A lot of people associate the appearance of hair with their state of health. There might be good reason. The hair requires certain nutrients to grow. This is why several nutritional deficiencies have been associated with hair loss and other hair conditions.
Apart from nutritional deficiencies, several factors have been linked to hair loss. These includes genetics, gender, and even age. Although nutritional deficiency can still play a role in these conditions.
Essential Nutrients for Hair Growth
There are several essential nutrients when it comes to hair growth and development. They include:
One of the key elements of hair is keratin. Keratin is a hardened protein. When protein levels are low, your hair can grow weaker. This is why it’s essential to have protein in your meals.
Hair follicles receive oxygen for nourishment through the iron found in red blood cells. This is why even when iron levels might be considered normal, there’s still the possibility that you might not have enough iron reserve in the body. This deficiency can slow or halt growth.
Omega-3 Fatty Acids
Omega 3 fatty acids are found in the scalp. They’re highly involved in the process of hydration. If you get enough essential fatty acids, you can prevent a dry scalp. This helps keep your scalp healthier, and allows your hair to grow normally.
A lot of people might not believe it, but water is part of the major compounds required for hair growth and development. It’s vital to get enough moisture as water is needed to avoid dryness and breakage of the hair. Staying hydrated goes a long way in hair maintenance.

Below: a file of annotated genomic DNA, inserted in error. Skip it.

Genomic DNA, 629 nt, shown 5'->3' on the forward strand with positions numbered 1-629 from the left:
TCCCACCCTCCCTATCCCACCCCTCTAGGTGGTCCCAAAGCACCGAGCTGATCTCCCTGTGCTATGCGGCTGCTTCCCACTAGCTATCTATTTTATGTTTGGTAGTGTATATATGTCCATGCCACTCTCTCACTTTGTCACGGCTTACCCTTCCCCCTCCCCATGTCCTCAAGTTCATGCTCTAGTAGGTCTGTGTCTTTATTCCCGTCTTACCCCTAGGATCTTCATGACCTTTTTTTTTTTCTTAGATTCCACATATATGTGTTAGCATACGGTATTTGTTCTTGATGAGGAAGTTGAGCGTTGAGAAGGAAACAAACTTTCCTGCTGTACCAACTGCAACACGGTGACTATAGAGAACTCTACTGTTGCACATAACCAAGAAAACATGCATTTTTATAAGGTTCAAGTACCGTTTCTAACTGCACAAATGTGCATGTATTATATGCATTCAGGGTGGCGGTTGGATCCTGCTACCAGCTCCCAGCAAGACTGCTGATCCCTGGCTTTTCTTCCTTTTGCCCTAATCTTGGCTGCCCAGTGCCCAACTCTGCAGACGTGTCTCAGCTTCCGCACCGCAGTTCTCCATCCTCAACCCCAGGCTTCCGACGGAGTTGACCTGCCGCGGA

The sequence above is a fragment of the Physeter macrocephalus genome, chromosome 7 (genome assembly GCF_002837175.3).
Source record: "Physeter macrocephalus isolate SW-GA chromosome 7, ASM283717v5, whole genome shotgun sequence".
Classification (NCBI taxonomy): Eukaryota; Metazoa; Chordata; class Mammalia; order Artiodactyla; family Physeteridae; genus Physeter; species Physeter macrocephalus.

Vitamins in Hair Growth
Like other minerals, vitamins are involved in hair growth and development. Hair loss can occur when there’s a deficiency.
For instance, Vitamins B6, B12, and folate are involved in the formation of red blood cells. Why is this important? Red blood cells carry oxygen and nutrients to all the cells of the body, including hair follicles. Not getting enough of these vitamins can cause poor nutrition. This in turn makes the hair prone to shedding or breakage. In some cases, it can slow growth.
Vitamin C and Zinc are also crucial nutrients to your hair. Zinc strengthens hair follicles and helps prevent loss.
Here are a couple of vital Vitamins and how they directly impact hair growth and loss.
All the cells of the body require Vitamin A to grow. Being the fastest growing tissue in the body, hair is also part of this. Vitamin A is involved in the production of sebum. Sebum helps moisturize the scalp and maintain healthy hair. Therefore, diets deficient in Vitamin A would most likely lead to several conditions, hair loss included.
On the other hand, while vitamin A is essential, excess of the vitamin can also lead to undesired effects. Studies have shown that excess vitamin A can also lead to hair loss.
There are a lot of nutritional sources of vitamin A; milk, eggs, yogurt, and certain vegetables. Cod liver oil, in particular, is a good source of vitamin A.
So as much as possible, try to include food rich in vitamin A in your meal plan.